But if I manually modify the frequencies of both to get close to MAX_INT32, the ratios between the frequencies do not reflect reality. For example, if I change branch_weights in both loops to be 4,294,967,295 and 2,147,483,647

What does -analyze -branch-prob give?

$ bin/opt -analyze -block-freq -S unbiased-branches.ll
Printing analysis 'Block Frequency Analysis' for function 'bar':
block-frequency-info: bar
- entry: float = 1.0, int = 8

Printing analysis 'Block Frequency Analysis' for function 'main':
block-frequency-info: main
- entry: float = 1.0, int = 8
- for.cond: float = 1073741824.4, int = 8589934595
- for.body: float = 1073741823.4, int = 8589934587
- for.inc: float = 1073741823.4, int = 8589934587
- for.end: float = 1.0, int = 8
- for.cond1: float = 1073741824.4, int = 8589934595
- for.body3: float = 1073741823.4, int = 8589934587
- for.inc4: float = 1073741823.4, int = 8589934587
- for.end6: float = 1.0, int = 8

Now both loops are considered equally hot.

Duncan, I think that if I were to make branch_weights a 64-bit integer, this would not be an issue. But I'm not sure if I'm not missing something else here.

I don't understand where the fidelity is being lost; this seems
strange to me. 4B fits inside UINT32_MAX, so I don't see how we
hit a cap here.

The max weight is UINT32_MAX/BB->GetTerminator()->GetNumSuccessors().

But certainly there *is* a limit. We can't store a ratio of larger
than ~4B:1. Is this really a problem?

Right, this is not the issue. The issue is that when one branch's
weight reaches the cap, the other branch's weight is not scaled
accordingly:

uint32_t WeightLimit = getMaxWeightFor(BB);
Weights.reserve(TI->getNumSuccessors());
  for (unsigned i = 1, e = WeightsNode->getNumOperands(); i != e; ++i) {
    ConstantInt *Weight =
        mdconst::dyn_extract<ConstantInt>(WeightsNode->getOperand(i));
    if (!Weight)
      return false;
    Weights.push_back(
      std::max<uint32_t>(1, Weight->getLimitedValue(WeightLimit)));
<---- may hit limit

I understand that you can't
tell which loop is hotter, but why does that matter? Is there some
optimization that will do the wrong thing? Which one?

Two calls (in the loop) not equally hot may be considered equally hot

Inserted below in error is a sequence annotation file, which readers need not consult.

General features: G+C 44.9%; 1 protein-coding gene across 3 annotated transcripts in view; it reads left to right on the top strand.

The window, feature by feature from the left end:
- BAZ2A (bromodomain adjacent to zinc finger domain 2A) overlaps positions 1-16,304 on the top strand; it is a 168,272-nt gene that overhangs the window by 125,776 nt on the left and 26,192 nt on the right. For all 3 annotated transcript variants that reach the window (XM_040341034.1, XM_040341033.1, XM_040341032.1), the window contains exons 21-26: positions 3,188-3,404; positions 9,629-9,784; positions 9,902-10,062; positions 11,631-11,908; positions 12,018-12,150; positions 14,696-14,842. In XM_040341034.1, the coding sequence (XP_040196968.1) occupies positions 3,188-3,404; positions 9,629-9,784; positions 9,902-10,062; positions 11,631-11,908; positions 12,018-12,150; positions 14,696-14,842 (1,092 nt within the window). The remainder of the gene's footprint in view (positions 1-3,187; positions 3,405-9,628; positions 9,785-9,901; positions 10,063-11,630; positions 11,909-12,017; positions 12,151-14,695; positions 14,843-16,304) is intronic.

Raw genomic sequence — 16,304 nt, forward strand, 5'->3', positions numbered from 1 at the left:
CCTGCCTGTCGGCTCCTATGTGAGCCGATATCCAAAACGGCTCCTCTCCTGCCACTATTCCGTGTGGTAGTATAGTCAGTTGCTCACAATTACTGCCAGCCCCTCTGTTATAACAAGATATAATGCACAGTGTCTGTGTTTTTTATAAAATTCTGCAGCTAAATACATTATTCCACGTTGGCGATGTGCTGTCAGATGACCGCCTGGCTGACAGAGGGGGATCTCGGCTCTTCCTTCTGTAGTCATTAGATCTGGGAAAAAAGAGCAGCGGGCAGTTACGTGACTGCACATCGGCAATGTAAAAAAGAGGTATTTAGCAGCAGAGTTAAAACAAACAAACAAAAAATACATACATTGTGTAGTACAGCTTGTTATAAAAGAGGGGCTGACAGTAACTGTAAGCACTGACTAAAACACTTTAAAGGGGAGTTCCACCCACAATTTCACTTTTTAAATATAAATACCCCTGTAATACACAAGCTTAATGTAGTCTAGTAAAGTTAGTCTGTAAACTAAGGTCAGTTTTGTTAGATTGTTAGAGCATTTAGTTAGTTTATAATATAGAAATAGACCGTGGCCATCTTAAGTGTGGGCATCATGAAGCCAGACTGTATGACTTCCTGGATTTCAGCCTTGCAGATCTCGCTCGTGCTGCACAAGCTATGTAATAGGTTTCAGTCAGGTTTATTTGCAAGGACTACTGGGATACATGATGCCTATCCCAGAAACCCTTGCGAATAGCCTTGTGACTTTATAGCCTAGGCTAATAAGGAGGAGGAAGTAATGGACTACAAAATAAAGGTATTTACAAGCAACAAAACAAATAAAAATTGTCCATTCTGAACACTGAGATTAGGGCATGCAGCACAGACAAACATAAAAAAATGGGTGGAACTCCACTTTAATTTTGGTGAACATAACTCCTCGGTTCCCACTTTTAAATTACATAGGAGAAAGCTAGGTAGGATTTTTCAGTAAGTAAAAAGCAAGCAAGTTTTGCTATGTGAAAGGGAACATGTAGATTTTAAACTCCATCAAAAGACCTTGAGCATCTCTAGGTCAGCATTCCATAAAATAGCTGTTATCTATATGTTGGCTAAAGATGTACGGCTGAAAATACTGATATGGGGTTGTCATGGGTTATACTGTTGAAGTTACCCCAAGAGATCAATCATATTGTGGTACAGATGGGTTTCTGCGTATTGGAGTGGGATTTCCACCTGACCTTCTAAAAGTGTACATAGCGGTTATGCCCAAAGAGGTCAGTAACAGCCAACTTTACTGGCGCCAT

-- confusing the cost/benefit analysis. This is just an example.

Our goal is to make sure profile data is faithfully kept. Which pass
or whether it will be used now or in the future is a totally different
matter.

Regarding changing branch weights to 64-bits, I think we should be
sure it's valuable before we change it. I imagine it's doable, but
it'll complicate logic in a few places that don't currently have to
worry about overflowing `uint64_t`.

I think we can fix this without using 64bit weight.

David

What does -analyze -branch-prob give?

Similar indication of hotness. Both loops appear equally hot.

$ bin/opt -analyze -branch-prob -S unbiased-branches.ll
Printing analysis 'Branch Probability Analysis' for function 'bar':
---- Branch Probabilities ----
Printing analysis 'Branch Probability Analysis' for function 'main':
---- Branch Probabilities ----
  edge entry -> for.cond probability is 16 / 16 = 100% [HOT edge]
  edge for.cond -> for.body probability is 2147483647 / 2147483649 = 100%
[HOT edge]
  edge for.cond -> for.end probability is 2 / 2147483649 = 9.31323e-08%
  edge for.body -> for.inc probability is 16 / 16 = 100% [HOT edge]
  edge for.inc -> for.cond probability is 124 / 124 = 100% [HOT edge]
  edge for.end -> for.cond1 probability is 16 / 16 = 100% [HOT edge]
  edge for.cond1 -> for.body3 probability is 2147483647 / 2147483649 = 100%
[HOT edge]
  edge for.cond1 -> for.end6 probability is 2 / 2147483649 = 9.31323e-08%
  edge for.body3 -> for.inc4 probability is 16 / 16 = 100% [HOT edge]
  edge for.inc4 -> for.cond1 probability is 124 / 124 = 100% [HOT edge]

But certainly there *is* a limit. We can't store a ratio of larger
than ~4B:1. Is this really a problem? I understand that you can't
tell which loop is hotter, but why does that matter? Is there some
optimization that will do the wrong thing? Which one?

It will matter for cost analysis in the inliner, for instance. I don't
think this matters in the few places that profile is used now. But long
term, we want to make sure that we have a good measure of relative
temperatures within a CFG and across CFGs.

Regarding changing branch weights to 64-bits, I think we should be
sure it's valuable before we change it. I imagine it's doable, but
it'll complicate logic in a few places that don't currently have to
worry about overflowing `uint64_t`.

Sure, OK. I'll see about making sure we scale things properly during
frequency computation.

Diego.

In PR 22718, we are looking at issues with long running applications producing non-representative frequencies. For example, in these two loops:

int g = 0;
__attribute__((noinline)) void bar() {
g++;
}

extern int printf(const char*, ...);

int main()
{
int i, j, k;

for (i = 0; i < 1000000; i++)
   bar();

printf ("g = %d\n", g);
g = 0;

for (i = 0; i < 500000; i++)
   bar();

printf ("g = %d\n", g);
}

I expect the loop body frequency for the second loop to be about half of the first one. This holds fine for this test case: